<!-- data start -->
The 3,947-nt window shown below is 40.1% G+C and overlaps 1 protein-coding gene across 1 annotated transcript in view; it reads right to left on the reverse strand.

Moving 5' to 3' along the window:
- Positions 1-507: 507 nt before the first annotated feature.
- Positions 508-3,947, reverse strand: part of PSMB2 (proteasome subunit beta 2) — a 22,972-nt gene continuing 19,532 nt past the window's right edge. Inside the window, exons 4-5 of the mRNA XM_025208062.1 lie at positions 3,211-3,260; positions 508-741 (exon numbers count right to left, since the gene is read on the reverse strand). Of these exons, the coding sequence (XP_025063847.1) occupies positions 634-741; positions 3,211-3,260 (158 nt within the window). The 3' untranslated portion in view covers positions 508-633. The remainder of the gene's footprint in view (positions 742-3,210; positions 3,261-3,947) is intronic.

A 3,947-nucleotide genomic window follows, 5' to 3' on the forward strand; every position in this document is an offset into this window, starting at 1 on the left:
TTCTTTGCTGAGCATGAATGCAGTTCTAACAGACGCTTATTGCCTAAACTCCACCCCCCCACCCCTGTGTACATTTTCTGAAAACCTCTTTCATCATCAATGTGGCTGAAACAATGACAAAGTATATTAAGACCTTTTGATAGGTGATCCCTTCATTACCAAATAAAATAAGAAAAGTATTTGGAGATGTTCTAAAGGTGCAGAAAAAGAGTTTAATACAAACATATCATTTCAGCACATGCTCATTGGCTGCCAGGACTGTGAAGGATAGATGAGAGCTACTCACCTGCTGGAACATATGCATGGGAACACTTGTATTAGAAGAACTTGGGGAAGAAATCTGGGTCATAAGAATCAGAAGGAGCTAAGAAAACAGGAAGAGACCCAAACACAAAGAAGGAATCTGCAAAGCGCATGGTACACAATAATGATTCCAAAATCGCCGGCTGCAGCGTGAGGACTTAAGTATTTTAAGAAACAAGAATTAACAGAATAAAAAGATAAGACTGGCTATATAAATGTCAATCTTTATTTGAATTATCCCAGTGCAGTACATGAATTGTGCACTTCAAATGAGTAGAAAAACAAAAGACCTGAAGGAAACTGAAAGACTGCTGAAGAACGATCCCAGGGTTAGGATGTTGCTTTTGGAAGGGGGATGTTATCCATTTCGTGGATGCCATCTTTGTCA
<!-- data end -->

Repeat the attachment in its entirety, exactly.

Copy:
The 3,947-nt window shown below is 40.1% G+C and overlaps 1 protein-coding gene across 1 annotated transcript in view; it reads right to left on the reverse strand.

Moving 5' to 3' along the window:
- Positions 1-507: 507 nt before the first annotated feature.
- Positions 508-3,947, reverse strand: part of PSMB2 (proteasome subunit beta 2) — a 22,972-nt gene continuing 19,532 nt past the window's right edge. Inside the window, exons 4-5 of the mRNA XM_025208062.1 lie at positions 3,211-3,260; positions 508-741 (exon numbers count right to left, since the gene is read on the reverse strand). Of these exons, the coding sequence (XP_025063847.1) occupies positions 634-741; positions 3,211-3,260 (158 nt within the window). The 3' untranslated portion in view covers positions 508-633. The remainder of the gene's footprint in view (positions 742-3,210; positions 3,261-3,947) is intronic.

A 3,947-nucleotide genomic window follows, 5' to 3' on the forward strand; every position in this document is an offset into this window, starting at 1 on the left:
TTCTTTGCTGAGCATGAATGCAGTTCTAACAGACGCTTATTGCCTAAACTCCACCCCCCCACCCCTGTGTACATTTTCTGAAAACCTCTTTCATCATCAATGTGGCTGAAACAATGACAAAGTATATTAAGACCTTTTGATAGGTGATCCCTTCATTACCAAATAAAATAAGAAAAGTATTTGGAGATGTTCTAAAGGTGCAGAAAAAGAGTTTAATACAAACATATCATTTCAGCACATGCTCATTGGCTGCCAGGACTGTGAAGGATAGATGAGAGCTACTCACCTGCTGGAACATATGCATGGGAACACTTGTATTAGAAGAACTTGGGGAAGAAATCTGGGTCATAAGAATCAGAAGGAGCTAAGAAAACAGGAAGAGACCCAAACACAAAGAAGGAATCTGCAAAGCGCATGGTACACAATAATGATTCCAAAATCGCCGGCTGCAGCGTGAGGACTTAAGTATTTTAAGAAACAAGAATTAACAGAATAAAAAGATAAGACTGGCTATATAAATGTCAATCTTTATTTGAATTATCCCAGTGCAGTACATGAATTGTGCACTTCAAATGAGTAGAAAAACAAAAGACCTGAAGGAAACTGAAAGACTGCTGAAGAACGATCCCAGGGTTAGGATGTTGCTTTTGGAAGGGGGATGTTATCCATTTCGTGGATGCCATCTTTGTCA